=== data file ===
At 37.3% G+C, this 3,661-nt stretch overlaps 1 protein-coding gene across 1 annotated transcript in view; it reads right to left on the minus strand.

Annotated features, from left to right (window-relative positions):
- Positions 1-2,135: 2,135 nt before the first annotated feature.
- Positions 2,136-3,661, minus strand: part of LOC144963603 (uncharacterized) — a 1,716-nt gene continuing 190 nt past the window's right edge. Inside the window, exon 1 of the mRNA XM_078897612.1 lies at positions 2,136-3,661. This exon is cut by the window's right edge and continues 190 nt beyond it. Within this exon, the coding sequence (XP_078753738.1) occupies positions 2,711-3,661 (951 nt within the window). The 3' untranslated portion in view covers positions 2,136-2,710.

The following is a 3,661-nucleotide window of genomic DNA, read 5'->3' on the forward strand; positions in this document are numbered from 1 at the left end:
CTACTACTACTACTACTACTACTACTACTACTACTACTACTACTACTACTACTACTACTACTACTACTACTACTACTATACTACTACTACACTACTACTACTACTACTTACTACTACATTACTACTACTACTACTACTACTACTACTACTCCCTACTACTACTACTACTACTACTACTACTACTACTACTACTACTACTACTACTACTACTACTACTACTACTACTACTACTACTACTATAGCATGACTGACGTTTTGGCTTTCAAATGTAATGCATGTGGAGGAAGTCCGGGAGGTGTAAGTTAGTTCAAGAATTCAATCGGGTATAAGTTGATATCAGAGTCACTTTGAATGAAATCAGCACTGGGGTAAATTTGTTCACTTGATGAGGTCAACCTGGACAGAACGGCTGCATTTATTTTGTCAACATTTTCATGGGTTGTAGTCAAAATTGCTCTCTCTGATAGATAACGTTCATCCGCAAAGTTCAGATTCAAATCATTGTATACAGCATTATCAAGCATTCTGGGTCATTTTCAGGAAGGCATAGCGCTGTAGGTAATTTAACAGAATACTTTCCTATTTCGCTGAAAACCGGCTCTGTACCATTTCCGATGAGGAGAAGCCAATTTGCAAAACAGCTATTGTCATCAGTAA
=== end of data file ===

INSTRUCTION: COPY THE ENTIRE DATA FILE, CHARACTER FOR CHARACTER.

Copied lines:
At 37.3% G+C, this 3,661-nt stretch overlaps 1 protein-coding gene across 1 annotated transcript in view; it reads right to left on the minus strand.

Annotated features, from left to right (window-relative positions):
- Positions 1-2,135: 2,135 nt before the first annotated feature.
- Positions 2,136-3,661, minus strand: part of LOC144963603 (uncharacterized) — a 1,716-nt gene continuing 190 nt past the window's right edge. Inside the window, exon 1 of the mRNA XM_078897612.1 lies at positions 2,136-3,661. This exon is cut by the window's right edge and continues 190 nt beyond it. Within this exon, the coding sequence (XP_078753738.1) occupies positions 2,711-3,661 (951 nt within the window). The 3' untranslated portion in view covers positions 2,136-2,710.

The following is a 3,661-nucleotide window of genomic DNA, read 5'->3' on the forward strand; positions in this document are numbered from 1 at the left end:
CTACTACTACTACTACTACTACTACTACTACTACTACTACTACTACTACTACTACTACTACTACTACTACTACTACTATACTACTACTACACTACTACTACTACTACTTACTACTACATTACTACTACTACTACTACTACTACTACTACTCCCTACTACTACTACTACTACTACTACTACTACTACTACTACTACTACTACTACTACTACTACTACTACTACTACTACTACTACTACTATAGCATGACTGACGTTTTGGCTTTCAAATGTAATGCATGTGGAGGAAGTCCGGGAGGTGTAAGTTAGTTCAAGAATTCAATCGGGTATAAGTTGATATCAGAGTCACTTTGAATGAAATCAGCACTGGGGTAAATTTGTTCACTTGATGAGGTCAACCTGGACAGAACGGCTGCATTTATTTTGTCAACATTTTCATGGGTTGTAGTCAAAATTGCTCTCTCTGATAGATAACGTTCATCCGCAAAGTTCAGATTCAAATCATTGTATACAGCATTATCAAGCATTCTGGGTCATTTTCAGGAAGGCATAGCGCTGTAGGTAATTTAACAGAATACTTTCCTATTTCGCTGAAAACCGGCTCTGTACCATTTCCGATGAGGAGAAGCCAATTTGCAAAACAGCTATTGTCATCAGTAA